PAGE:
Dr. Stern, a certified diplomat for the American Board of Internal Medicine, has built a career as a grant-supported researcher, inventor and academician who is widely published. He has contributed to more than 230 peer-reviewed articles, has been invited to contribute to more than 110 articles and chapters, and has edited a book on diabetes and cardiovascular disease. He holds 14 patents and maintains memberships and fellowships in a variety of scientific societies, including: the American Society of Clinical Investigation, the Association of American Physicians, the American Society of Biochemistry and Molecular Biology, the American Society of Hematology, the American Society of Cell Biology, the American Association of Pathologists, the Harvey Society, and the International Society on Thrombosis and Haemostasis.
A graduate of Yale University with a bachelor's degree in chemistry, Dr. Stern earned his medical degree from Harvard Medical School.
May 26, 2011
From Match Day to Faculty Appreciation, the May 2011 issue of The Scope E-Newsletter features the latest achievements of the students, residents, fellows, faculty and staff at the University of Tennessee Graduate School of Medicine in support of our mission to provide excellence in education, patient care, research and service.
May 25, 2011
Physicians in the Urology Residency Program at the University of Tennessee Graduate School of Medicine presented research at the American Urological Association Annual Meeting in Washington DC May 14-19. Presentations included
Ryan Pickens, MD
"Long-Term Follow-up Data on the MiniArc Mid-Urethral Sling for the Treatment of Stress Urinary Incontinence"
Co-authors: Brent Hardin, MD, John Beddies, MD, Wesley White, MD, W. Bedford Waters, MD, Frederick Klein, MD
Brent Hardin, MD
"Comparative Analysis of Anterior and Posterior Treatment Planes Utilizing the Dornier Delta Electromagnetic Lithotriptor"
Co-authors: Brent Hardin, MD, Adam Stewart, MD, John Beddies, MD, Ryan Pickens, MD, Wesley White, MD, W. Bedford Waters, MD, Frederick Klein, MD
Adam Stewart, MD
"Outcomes Following Secondary Treatment Using Extracorporeal Shock Wave Lithotripsy"
Co-authors: Wesley White, MD, Frederick Klein, MD
Wesley White, MD, Instructor, and Ragula Doggweiler, MD, Assistant Professor, also made presentations at the meeting.
May 23, 2011
Researchers at the University of Tennessee Graduate School of Medicine and the Department of Energy's Oak Ridge National Laboratory have for the first time successfully characterized the earliest structural formation of the disease type of the protein that causes Huntington's disease. The incurable, hereditary neurological disorder is always fatal and affects one in 10,000 Americans.
Huntington's disease is caused by a renegade protein "huntingtin" that destroys neurons in areas of the brain concerned with the emotions, intellect and movement. All humans have the normal huntingtin protein, which is known to be essential to human life, although its true biological functions remain unclear.
Christopher Stanley, PhD, a Shull Fellow in the Neutron Scattering Science Division at ORNL, and Valerie Berthelier, a UT Graduate School of Medicine Assistant Professor of Medicine and Director of Conformational Diseases and Therapeutics Research who studies protein folding and misfolding in Huntington's, have used a small-angle neutron scattering instrument, called Bio-SANS, at ORNL's High Flux Isotope Reactor to explore the earliest aggregate species of the protein that are believed to be the most toxic.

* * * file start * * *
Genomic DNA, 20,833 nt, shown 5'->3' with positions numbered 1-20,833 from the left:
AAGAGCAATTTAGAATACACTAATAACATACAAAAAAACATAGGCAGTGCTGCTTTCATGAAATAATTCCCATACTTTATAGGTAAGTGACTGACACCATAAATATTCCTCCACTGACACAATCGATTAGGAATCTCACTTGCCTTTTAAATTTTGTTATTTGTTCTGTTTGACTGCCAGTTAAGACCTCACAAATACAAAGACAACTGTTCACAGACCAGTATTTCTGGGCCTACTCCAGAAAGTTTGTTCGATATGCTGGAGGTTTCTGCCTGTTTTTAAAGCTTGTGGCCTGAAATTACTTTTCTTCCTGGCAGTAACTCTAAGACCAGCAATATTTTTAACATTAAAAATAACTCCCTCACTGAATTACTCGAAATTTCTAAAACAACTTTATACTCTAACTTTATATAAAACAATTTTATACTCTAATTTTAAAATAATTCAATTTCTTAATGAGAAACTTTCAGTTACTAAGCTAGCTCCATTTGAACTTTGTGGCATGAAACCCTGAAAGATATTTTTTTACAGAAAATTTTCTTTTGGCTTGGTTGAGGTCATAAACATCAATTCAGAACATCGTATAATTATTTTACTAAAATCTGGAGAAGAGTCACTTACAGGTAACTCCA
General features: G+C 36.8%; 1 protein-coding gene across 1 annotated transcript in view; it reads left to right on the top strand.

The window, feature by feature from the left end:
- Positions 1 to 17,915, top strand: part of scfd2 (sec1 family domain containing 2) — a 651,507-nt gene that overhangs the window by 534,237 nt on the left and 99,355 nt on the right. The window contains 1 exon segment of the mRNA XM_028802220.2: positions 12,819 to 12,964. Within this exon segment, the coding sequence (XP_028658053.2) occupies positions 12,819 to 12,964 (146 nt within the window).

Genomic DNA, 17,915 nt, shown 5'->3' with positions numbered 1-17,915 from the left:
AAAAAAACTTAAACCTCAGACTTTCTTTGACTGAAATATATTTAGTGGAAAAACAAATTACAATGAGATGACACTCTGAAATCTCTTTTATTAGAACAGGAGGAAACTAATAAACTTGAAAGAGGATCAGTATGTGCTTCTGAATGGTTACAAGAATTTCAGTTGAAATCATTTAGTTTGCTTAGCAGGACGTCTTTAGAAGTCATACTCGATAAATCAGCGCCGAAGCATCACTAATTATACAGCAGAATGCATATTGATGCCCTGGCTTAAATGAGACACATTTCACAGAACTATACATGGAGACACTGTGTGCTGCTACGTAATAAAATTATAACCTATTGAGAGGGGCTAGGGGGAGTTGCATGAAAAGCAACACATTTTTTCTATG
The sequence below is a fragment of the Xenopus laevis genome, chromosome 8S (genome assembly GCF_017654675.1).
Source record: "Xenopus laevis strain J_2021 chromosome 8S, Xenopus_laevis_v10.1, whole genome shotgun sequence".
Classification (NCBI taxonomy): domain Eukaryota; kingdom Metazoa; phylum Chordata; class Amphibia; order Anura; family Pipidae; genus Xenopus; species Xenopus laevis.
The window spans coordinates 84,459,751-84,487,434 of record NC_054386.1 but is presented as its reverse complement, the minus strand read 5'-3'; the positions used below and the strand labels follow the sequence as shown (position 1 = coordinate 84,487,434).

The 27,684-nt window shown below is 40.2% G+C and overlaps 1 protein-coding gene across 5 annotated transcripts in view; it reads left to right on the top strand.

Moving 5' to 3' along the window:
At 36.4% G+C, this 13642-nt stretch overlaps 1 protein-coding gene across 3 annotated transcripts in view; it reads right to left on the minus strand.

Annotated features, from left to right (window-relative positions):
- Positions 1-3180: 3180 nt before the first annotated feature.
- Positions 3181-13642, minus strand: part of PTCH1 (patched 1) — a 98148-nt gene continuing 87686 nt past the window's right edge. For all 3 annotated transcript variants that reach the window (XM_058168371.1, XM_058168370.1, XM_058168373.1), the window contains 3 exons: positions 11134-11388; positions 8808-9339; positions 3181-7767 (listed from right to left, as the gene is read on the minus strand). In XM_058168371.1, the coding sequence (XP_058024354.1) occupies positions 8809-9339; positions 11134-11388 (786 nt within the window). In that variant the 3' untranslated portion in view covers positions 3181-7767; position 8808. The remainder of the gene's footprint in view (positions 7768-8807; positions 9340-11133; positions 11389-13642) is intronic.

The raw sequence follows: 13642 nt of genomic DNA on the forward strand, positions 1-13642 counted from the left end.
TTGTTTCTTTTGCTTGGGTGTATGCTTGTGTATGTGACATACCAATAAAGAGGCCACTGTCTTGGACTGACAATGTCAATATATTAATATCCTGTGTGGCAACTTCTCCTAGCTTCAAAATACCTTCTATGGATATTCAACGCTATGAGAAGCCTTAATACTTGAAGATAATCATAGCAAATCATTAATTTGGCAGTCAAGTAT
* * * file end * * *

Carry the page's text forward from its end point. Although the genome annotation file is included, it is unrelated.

Dr. Stanley and Dr. Berthelier, in research published May 18 in Biophysical Journal, were able to determine the size and mass of the mutant protein structures―from the earliest small, spherical precursor species composed of two (dimers) and three (trimers) peptides―along the aggregation pathway to the development of the resulting, later-stage fibrils. They were also able to see inside the later-stage fibrils and determine their internal structure, which provides additional insight into how the peptides aggregate.
Now that they know the structures, the hope is to develop drugs that can counteract the toxic properties in the early stages, or dissuade them from taking the path to toxicity.
Read more about the process Dr. Stanley and Dr. Berthelier used to explore the toxic proteins in an article released by Bill Cabage with ORNL.
May 19, 2011
In recent years, all-terrain vehicle accidents have accounted for an increasing proportion of pediatric trauma victims and longer hospitalizations secondary to worsened injuries. Surgery Resident Khanjan Nagarsheth, MD, with co-authors Sagar Ghandi, MD, Surgery Resident; Eric Heidel, Statistical and Research Design Consultant, Office of Medical Education, Research and Development; Stanley Kurek, DO, Associate Professor, Surgery; and Carlos Angel, MD, Associate Professor, Surgery, created a simple mathematical model that can be used to predict hospital length of stay for pediatric ATV accident victims. The results of Dr. Nagarsheth's research, "A Mathematical Model to Predict Lenght of Stay in Pediatric ATV Accident Victims," were printed online in the Journal of Surgical Research. The print edition is in press.